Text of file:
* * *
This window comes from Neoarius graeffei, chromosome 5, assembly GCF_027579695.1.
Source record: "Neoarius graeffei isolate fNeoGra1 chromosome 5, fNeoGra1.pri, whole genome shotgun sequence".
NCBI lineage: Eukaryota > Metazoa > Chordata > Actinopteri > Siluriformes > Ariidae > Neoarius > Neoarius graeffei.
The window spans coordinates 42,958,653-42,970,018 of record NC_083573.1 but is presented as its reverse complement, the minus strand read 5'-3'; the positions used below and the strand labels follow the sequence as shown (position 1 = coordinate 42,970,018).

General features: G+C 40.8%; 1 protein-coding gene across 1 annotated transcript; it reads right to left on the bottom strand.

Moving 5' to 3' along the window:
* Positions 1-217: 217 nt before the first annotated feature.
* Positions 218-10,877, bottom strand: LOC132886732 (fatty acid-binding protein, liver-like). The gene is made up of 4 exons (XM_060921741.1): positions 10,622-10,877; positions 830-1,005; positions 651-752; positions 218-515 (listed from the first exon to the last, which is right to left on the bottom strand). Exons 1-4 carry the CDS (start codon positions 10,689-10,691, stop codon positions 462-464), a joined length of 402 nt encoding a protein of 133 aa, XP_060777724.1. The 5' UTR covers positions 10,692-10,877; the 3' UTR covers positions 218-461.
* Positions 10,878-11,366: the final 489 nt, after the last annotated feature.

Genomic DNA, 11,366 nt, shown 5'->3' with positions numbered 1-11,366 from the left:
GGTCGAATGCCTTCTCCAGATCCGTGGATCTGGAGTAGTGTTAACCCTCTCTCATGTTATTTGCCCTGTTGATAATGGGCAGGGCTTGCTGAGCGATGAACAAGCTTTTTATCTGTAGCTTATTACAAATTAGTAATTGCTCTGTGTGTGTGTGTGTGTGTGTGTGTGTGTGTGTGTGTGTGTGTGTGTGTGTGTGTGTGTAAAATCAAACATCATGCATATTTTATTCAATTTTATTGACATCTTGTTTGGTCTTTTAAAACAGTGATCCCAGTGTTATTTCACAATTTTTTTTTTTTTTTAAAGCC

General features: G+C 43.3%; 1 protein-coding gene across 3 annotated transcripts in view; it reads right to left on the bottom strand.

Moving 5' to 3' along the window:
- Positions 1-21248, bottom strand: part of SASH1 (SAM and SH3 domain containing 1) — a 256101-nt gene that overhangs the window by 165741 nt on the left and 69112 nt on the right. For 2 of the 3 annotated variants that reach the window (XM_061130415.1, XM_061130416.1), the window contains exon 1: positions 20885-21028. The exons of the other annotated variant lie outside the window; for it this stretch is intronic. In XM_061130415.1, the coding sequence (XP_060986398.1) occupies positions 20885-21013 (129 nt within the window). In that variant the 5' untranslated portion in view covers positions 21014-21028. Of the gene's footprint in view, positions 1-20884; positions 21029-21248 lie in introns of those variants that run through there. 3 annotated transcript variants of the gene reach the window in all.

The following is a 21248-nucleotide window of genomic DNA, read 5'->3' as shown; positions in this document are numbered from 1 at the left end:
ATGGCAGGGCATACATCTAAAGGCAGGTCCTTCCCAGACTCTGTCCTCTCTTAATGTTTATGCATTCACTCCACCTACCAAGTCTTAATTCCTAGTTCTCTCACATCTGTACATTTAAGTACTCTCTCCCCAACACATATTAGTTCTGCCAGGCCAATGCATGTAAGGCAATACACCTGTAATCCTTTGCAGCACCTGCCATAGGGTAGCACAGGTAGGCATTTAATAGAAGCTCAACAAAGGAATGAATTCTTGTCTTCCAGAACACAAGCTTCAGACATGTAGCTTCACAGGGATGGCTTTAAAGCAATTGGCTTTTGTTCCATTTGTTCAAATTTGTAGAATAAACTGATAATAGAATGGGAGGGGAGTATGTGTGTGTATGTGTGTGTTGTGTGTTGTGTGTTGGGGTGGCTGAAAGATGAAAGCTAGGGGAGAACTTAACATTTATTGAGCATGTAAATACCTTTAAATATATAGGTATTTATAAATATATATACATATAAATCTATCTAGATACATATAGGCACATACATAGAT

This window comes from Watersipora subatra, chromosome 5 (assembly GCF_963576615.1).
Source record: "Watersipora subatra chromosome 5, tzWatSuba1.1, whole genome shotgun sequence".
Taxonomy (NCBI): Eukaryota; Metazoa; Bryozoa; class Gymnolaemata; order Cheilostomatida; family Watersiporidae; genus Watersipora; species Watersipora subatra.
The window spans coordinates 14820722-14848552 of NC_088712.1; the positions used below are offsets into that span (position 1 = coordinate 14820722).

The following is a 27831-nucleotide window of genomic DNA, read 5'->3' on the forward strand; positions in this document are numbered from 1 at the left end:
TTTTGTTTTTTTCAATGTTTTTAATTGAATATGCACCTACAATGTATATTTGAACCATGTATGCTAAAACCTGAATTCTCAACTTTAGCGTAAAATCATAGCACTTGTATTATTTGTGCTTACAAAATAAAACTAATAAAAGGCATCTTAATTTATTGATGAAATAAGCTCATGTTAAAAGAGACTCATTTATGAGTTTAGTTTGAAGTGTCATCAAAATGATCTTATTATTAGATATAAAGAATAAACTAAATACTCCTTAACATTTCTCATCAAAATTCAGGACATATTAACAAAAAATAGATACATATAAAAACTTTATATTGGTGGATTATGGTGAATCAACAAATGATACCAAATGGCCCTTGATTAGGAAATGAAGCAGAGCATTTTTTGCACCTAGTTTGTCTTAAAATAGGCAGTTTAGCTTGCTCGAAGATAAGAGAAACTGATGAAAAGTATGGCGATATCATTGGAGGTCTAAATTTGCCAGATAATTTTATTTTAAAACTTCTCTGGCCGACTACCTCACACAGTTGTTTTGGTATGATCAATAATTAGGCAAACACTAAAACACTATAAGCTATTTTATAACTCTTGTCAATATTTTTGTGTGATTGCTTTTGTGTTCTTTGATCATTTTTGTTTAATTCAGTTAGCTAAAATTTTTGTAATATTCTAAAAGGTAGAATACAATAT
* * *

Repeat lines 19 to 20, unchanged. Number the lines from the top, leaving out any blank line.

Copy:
Taxonomy (NCBI): Eukaryota; Metazoa; Bryozoa; class Gymnolaemata; order Cheilostomatida; family Watersiporidae; genus Watersipora; species Watersipora subatra.
The window spans coordinates 14820722-14848552 of NC_088712.1; the positions used below are offsets into that span (position 1 = coordinate 14820722).